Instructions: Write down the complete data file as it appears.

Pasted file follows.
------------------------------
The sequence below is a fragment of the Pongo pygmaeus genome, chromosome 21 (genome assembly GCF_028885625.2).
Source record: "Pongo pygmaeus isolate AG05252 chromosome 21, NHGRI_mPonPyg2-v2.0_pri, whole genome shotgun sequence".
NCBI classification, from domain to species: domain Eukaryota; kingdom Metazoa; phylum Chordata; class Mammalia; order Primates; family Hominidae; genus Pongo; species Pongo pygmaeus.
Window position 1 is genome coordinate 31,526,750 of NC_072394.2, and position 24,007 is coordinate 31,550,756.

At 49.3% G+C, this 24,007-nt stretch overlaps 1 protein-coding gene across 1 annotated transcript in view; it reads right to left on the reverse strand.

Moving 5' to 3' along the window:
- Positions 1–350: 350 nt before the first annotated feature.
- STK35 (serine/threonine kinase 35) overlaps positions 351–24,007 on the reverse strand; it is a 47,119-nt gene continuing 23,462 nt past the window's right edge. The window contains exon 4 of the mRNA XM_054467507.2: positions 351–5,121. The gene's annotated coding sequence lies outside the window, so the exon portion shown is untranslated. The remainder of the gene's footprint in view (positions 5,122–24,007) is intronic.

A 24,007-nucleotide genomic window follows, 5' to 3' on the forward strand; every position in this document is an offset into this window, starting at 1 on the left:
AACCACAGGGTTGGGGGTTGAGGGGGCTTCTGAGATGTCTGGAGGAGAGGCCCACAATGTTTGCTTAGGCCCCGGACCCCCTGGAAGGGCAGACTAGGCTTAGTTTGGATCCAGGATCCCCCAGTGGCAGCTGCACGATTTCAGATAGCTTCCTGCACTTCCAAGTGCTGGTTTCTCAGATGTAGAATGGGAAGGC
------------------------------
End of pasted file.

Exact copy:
The sequence below is a fragment of the Pongo pygmaeus genome, chromosome 21 (genome assembly GCF_028885625.2).
Source record: "Pongo pygmaeus isolate AG05252 chromosome 21, NHGRI_mPonPyg2-v2.0_pri, whole genome shotgun sequence".
NCBI classification, from domain to species: domain Eukaryota; kingdom Metazoa; phylum Chordata; class Mammalia; order Primates; family Hominidae; genus Pongo; species Pongo pygmaeus.
Window position 1 is genome coordinate 31,526,750 of NC_072394.2, and position 24,007 is coordinate 31,550,756.

At 49.3% G+C, this 24,007-nt stretch overlaps 1 protein-coding gene across 1 annotated transcript in view; it reads right to left on the reverse strand.

Moving 5' to 3' along the window:
- Positions 1–350: 350 nt before the first annotated feature.
- STK35 (serine/threonine kinase 35) overlaps positions 351–24,007 on the reverse strand; it is a 47,119-nt gene continuing 23,462 nt past the window's right edge. The window contains exon 4 of the mRNA XM_054467507.2: positions 351–5,121. The gene's annotated coding sequence lies outside the window, so the exon portion shown is untranslated. The remainder of the gene's footprint in view (positions 5,122–24,007) is intronic.

A 24,007-nucleotide genomic window follows, 5' to 3' on the forward strand; every position in this document is an offset into this window, starting at 1 on the left:
AACCACAGGGTTGGGGGTTGAGGGGGCTTCTGAGATGTCTGGAGGAGAGGCCCACAATGTTTGCTTAGGCCCCGGACCCCCTGGAAGGGCAGACTAGGCTTAGTTTGGATCCAGGATCCCCCAGTGGCAGCTGCACGATTTCAGATAGCTTCCTGCACTTCCAAGTGCTGGTTTCTCAGATGTAGAATGGGAAGGC